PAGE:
Directly to content
  1. Publishing |
  2. Search |
  3. Browse |
  4. Recent items rss |
  5. Open Access |
  6. Jur. Issues |
  7. DeutschClear Cookie - decide language by browser settings

Implementation of Multi-Color Super-Resolution Microscopy into a High-Throughput Platform for Quantitative Imaging of Cellular Structures

Flottmann, Benjamin

[img]
Preview
PDF, English
Download (2MB) | Terms of use

Citation of documents: Please do not cite the URL that is displayed in your browser location input, instead use the DOI, URN or the persistent URL below, as we can guarantee their long-time accessibility.

Abstract

In this work, single-molecule super-resolution microscopy with photoswitchable fluorophores was integrated into a multi-component microscopy platform. This platform enabled combined high-throughput widefield/confocal microscopy, in order to first validate relevant target cells, and subsequent sub-diffractional imaging of selected cells via direct stochastic optical reconstruction microscopy (dSTORM). In a first project, a single-molecule sensitive fluorescence microscope was set up, and equipped for single-molecule localization microscopy. As suitable photoswitchable fluorophores for dual-colour imaging, Alexa Fluor 647/ Cy5 and Alexa Fluor 532 were identified. Software solutions were developed to analyze the raw data of a localization-based experiment and to reconstruct super-resolution images. Strategies to correct for chromatic aberration between two spectrally separate channels were developed by using fiducial markers and a registration software. The achieved localization precision was determined to be sigma(SMLM) = 12.5 nm in the image plane. The chromatic aberration could be corrected with a precision of 10 nm. In order to integrate the super-resolution imaging into the microscopy platform, a work-flow was developed that allowed transferring the sample between different microscope setups and relocating identified targets into the field of view. This procedure is based either on external reference markers on the respective cellarray/coverslip, or builds on using a stitched overview image with low resolution. Individual cells were relocated into the field of view with a precision of less than 4 µm. For validation, widefield low-resolution images of a cis- and a trans-Golgi marker (GalT and Gm130) in cells were recorded and served to select individual cells for further analysis by confocal and super-resolution imaging. Images of representative control cells as well as cells treated with nocodazol (depolymerizes tubul network) and brefeldin A (relocates Golgi into the endosplasmic reticulum (ER)) were analyzed for colocalization using intensity-based colocalization analysis (ICA). The results indicated that nocodazol treatment fragmentizes the Golgi complex by the depolymerization of the tubul network. Contrarily, brefeldin A leads to a relocalization of the Golgi into the ER. The colocalization of GalT and GM130, calculated from confocal images, decreased from 9.6% (control cells) over 7.7% (nocodazol treatment) to 5.5% (brefeldin A treatment). This observation is in accordance with reports in the literature. The same decrease of colocalization was calculated from the super-resolution images (5.5%, 4.2% and 1.6% respectively). Next to conventional colocalization analysis, single-molecule localization microscopy data can directly be analyzed using the coordinates of individual fluorophores (coordinate-based colocalization (CBC)). This analysis showed that after treatment with nocodazole, the colocalization of GalT and GM130 was not affected compared to the control cell. The Golgi complex disassembled into smaller structures, but the internal membrane structure remained intact. The treatment with brefeldin A degraded the whole Golgi and membrane assembly and therefore changed the colocalization pattern of the cis- and trans-Golgi marker. In a second project, newly developed and sequence-specific oligonucleotide probes for messenger ribonulceic acid (mRNA) detection (synthesized in the group of professor Mokhir, Erlangen) were evaluated at the single-molecule level. This mRNA probe is synthesized to be intrinsically photoactivatable and specific due to a dual-strand design. The probe consists of a first oligonucleotide strand, which is conjugated to a fluorophore and linked to a quencher by a cleavable linker (-CHS=SHC-). The second oligonucleotide strand is conjugated to a photosensitizer, which upon irradiation with light catalytically produces singlet oxygen. Singlet oxygen cleaves the linker between the quencher and the fluorophore, releases the quencher and restores the fluorescence signal. Single-molecule experiments were performed to validate the functioning of a probe that was designed to specifically bind actin-mRNA. Here, the fluorophore was conjugated to the first oligonucleotide strand by the cleavable linker. Illumination with light leads to the production of singlet oxygen, subsequent cleavage of the linker and release of the fluorophore. The experiments showed that the cleavage reaction is highly specific and is not triggered if no activation light is applied, nor the strand of the photosensitizer includes a mismatching sequence to the target sequence. If the fluorophore was conjugated to the first oligonucleotide strand without a cleavable linker, the singlet oxygen for cleavage did not induce a release of the fluorophore.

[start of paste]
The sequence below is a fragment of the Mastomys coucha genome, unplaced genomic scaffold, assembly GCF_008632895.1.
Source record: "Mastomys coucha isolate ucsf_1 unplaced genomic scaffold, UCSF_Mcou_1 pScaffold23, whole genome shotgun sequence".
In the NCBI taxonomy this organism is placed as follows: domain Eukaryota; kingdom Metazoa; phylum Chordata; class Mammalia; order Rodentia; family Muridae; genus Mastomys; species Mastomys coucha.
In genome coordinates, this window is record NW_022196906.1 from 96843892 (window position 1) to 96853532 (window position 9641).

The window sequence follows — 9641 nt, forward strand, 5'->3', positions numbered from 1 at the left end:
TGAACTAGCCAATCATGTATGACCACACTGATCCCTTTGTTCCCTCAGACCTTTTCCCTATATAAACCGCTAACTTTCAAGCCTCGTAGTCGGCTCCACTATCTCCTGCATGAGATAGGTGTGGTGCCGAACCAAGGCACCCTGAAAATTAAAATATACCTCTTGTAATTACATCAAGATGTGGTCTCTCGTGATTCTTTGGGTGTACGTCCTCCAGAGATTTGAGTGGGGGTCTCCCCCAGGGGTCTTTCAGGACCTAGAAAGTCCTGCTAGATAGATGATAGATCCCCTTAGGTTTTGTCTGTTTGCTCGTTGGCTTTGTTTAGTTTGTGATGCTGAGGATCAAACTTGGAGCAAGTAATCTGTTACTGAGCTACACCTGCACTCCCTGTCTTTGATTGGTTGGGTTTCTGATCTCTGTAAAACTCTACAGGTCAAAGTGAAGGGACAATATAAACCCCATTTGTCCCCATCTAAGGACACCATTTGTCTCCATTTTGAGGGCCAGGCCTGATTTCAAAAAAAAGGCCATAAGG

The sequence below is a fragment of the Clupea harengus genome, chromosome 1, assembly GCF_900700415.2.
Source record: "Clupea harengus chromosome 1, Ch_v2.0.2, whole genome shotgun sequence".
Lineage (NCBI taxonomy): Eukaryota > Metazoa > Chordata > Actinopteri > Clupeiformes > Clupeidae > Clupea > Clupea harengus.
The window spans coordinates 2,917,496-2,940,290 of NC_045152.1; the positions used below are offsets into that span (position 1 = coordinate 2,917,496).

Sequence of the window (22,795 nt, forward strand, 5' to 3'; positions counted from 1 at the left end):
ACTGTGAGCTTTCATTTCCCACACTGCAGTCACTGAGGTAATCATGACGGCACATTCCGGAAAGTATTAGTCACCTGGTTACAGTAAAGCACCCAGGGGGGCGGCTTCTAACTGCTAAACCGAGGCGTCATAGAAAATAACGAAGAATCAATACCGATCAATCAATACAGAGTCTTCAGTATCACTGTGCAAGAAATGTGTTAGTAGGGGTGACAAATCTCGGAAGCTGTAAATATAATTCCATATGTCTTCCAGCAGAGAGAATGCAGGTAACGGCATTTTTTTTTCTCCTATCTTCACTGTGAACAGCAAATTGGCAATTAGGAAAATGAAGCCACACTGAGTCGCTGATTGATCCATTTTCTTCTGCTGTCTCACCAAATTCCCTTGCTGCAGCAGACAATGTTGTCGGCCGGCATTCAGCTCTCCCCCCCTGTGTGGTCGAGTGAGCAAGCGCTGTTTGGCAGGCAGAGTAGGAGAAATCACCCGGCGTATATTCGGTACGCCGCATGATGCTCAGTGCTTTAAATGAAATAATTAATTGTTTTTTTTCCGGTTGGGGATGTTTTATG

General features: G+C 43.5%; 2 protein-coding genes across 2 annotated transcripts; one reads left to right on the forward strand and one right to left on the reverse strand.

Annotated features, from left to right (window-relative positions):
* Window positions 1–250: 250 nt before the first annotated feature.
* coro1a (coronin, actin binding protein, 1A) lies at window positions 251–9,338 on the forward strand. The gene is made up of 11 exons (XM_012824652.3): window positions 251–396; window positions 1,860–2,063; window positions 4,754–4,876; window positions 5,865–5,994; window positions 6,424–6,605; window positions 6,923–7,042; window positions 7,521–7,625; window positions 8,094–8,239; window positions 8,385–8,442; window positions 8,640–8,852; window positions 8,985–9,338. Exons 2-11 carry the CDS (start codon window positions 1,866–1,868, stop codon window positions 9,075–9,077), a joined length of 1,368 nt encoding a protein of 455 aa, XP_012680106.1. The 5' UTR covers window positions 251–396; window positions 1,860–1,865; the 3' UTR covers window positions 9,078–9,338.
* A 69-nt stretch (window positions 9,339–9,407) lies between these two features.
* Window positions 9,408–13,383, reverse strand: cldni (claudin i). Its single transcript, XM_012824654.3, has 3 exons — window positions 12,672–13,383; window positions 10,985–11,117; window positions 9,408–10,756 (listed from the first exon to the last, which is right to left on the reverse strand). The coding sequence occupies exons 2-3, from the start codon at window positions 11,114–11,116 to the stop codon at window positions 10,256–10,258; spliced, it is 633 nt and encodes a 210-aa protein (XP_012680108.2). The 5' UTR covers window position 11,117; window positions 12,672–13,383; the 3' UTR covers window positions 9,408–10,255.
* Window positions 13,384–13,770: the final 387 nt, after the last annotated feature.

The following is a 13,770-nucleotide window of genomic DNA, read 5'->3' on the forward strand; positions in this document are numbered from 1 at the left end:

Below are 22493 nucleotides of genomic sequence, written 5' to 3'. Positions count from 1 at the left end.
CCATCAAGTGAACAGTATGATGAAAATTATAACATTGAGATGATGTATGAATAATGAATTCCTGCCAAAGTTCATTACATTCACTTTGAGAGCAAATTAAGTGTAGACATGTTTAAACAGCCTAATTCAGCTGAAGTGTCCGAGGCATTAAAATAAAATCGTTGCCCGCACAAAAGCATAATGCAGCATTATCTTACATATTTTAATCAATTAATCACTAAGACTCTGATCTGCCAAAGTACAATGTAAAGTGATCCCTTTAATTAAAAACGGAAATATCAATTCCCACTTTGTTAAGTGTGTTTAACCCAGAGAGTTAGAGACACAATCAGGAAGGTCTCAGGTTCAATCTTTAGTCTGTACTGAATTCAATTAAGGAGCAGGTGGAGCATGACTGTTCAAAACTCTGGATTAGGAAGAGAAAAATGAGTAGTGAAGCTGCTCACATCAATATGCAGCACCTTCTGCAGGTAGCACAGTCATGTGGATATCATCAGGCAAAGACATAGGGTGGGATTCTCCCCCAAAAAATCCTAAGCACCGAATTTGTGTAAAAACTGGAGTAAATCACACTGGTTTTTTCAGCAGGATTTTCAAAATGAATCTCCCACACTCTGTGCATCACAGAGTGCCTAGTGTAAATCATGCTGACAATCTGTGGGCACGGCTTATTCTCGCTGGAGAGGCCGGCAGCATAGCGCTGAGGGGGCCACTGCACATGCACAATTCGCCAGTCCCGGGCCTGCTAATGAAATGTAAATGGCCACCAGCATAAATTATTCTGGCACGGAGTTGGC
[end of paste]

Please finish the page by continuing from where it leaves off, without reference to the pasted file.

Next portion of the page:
Item Type: Dissertation
Supervisor: Mokhir, Prof. Dr. Andriy
Date of thesis defense: 17 July 2014
Date Deposited: 01 Sep 2014 08:23
Date: 2014
Faculties / Institutes: Fakultät für Chemie und Geowissenschaften > Institute of Physical Chemistry
Subjects: 530 Physics
540 Chemistry and allied sciences
570 Life sciences
About | FAQ | Contact | Imprint |
OA-LogoDINI certificate 2013Logo der Open-Archives-Initiative